Welcome

I am Rod Wynne-Powell, and this is my way to pass on snippets either of a technical nature, or related to what I am currently doing or hope to be doing in the near future.

A third-person description follows:

Professional photographer, Lightroom and Photoshop Workflow trainer, Consultant, digital image retoucher, author, and tech-editor for Martin Evening's many 'Photoshop for Photographers' books.

For over twenty years, Rod has had a client list of large and small companies, which reads like the ‘who’s who’ of the imaging, advertising and software industries. He has a background in Commercial/Industrial Photography, was Sales Manager for a leading London-based colour laboratory and has trained many digital photographers on a one-to-one basis, in the UK and Europe.

Still a pre-release tester for Adobe in the US, for Photoshop, he is also very much involved in the taking of a wide range of photographs, as can be seen in the galleries.

See his broad range of training and creative services, available NOW. Take advantage of them and ensure an unfair advantage over your competitors…



Monday, 6 September 2010

Bledlow Ridge

Travelling via Halton and Wendover, I paid a quick visit to Bledlow Ridge, fascinated as much by the name as anything else. I was close to Stokenchurch which I had heard was where Red Kite had been re-introduced a few years back, but I was caught out by being unable to find somewhere to park the car, when a pair were gliding low above me, and by the time I had managed to tuck my car in, they had soared into free air well out of my range, but I have included a single shot as an aide-memoire.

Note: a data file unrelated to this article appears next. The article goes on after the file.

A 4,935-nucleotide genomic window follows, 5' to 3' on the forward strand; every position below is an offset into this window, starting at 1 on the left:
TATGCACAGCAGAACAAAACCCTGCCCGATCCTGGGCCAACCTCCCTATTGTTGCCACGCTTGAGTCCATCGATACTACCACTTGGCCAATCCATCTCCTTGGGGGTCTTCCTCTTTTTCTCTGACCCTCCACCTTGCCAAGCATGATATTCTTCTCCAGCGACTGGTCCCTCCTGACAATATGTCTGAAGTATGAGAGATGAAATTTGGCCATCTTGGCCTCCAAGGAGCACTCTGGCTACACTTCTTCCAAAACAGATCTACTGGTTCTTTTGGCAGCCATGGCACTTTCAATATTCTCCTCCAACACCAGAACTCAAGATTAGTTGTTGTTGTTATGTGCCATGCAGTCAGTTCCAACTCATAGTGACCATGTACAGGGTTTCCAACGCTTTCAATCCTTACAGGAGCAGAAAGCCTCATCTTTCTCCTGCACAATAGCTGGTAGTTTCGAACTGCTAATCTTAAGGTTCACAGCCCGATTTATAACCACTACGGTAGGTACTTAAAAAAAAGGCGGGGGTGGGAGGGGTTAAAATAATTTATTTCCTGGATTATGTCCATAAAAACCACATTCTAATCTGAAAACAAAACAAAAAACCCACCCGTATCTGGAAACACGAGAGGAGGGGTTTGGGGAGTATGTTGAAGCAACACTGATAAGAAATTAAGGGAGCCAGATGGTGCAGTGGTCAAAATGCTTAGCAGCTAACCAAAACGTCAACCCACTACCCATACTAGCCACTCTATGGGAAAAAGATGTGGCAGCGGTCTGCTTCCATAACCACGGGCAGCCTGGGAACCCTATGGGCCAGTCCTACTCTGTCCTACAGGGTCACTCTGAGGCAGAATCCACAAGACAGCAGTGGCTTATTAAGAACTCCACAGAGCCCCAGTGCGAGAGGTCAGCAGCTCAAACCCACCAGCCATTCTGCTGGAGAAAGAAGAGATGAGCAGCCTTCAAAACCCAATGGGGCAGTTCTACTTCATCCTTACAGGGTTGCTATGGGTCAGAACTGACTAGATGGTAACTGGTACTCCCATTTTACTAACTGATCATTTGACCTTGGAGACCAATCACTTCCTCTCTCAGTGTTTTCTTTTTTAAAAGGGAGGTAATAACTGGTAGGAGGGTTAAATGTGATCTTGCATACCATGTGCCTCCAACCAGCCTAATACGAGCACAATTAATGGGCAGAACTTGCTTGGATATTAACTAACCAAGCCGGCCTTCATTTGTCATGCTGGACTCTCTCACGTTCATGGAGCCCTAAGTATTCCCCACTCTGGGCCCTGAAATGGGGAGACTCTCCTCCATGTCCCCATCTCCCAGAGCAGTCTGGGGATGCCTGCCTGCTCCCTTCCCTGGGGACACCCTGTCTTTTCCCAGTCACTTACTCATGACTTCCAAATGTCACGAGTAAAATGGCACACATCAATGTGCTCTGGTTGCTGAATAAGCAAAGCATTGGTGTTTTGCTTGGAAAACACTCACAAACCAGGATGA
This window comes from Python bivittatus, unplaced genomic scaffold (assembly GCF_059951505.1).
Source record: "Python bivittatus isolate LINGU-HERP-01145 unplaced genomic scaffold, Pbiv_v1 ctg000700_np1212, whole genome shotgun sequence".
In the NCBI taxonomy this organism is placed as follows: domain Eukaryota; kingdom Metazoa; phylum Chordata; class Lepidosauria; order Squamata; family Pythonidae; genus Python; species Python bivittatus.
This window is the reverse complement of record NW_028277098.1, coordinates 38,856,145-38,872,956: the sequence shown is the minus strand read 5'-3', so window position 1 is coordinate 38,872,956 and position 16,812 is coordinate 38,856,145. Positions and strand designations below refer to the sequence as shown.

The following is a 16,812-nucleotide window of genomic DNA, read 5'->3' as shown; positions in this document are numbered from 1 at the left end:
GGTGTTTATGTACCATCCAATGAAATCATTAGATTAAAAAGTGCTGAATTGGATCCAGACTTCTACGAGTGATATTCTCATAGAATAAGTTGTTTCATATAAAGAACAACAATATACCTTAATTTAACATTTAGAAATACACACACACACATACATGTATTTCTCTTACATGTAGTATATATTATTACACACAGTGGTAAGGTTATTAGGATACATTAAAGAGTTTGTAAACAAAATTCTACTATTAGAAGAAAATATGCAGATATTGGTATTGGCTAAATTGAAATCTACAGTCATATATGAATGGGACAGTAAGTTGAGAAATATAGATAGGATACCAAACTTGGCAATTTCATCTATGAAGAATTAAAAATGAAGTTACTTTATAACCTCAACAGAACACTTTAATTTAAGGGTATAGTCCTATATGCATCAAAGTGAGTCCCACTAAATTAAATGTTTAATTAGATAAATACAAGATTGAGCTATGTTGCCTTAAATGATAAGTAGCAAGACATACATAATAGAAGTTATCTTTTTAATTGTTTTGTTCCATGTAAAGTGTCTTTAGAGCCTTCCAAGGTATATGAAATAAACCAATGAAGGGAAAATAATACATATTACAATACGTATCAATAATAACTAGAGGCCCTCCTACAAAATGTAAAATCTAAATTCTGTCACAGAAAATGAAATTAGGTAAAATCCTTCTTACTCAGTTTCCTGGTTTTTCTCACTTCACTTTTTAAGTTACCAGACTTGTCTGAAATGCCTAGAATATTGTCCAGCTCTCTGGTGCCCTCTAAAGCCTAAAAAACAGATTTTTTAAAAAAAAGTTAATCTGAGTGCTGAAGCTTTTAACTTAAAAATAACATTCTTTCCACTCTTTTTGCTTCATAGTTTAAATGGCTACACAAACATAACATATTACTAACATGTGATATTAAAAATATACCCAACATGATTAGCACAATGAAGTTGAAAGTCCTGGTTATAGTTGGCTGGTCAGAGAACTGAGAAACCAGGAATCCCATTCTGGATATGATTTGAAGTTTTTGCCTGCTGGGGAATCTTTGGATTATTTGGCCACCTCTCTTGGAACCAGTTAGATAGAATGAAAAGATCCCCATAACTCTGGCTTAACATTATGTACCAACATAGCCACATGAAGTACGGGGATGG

Nearby was West Wycombe House with its Mausoleum and Caves, infamous for its wild parties and debauchery in times of yore – Lord Dashwood and friends such as Benjamin Franklin held legendary parties for the Hellfire Club members in the caves below the Mausoleum. I did try climbing to the Mausoleum through a field, but the last stretch was too treacherous for my smooth-soled shoes and my long lens. The views were spectacular but in the direction of the sun, so difficult to capture at that time of the afternoon.

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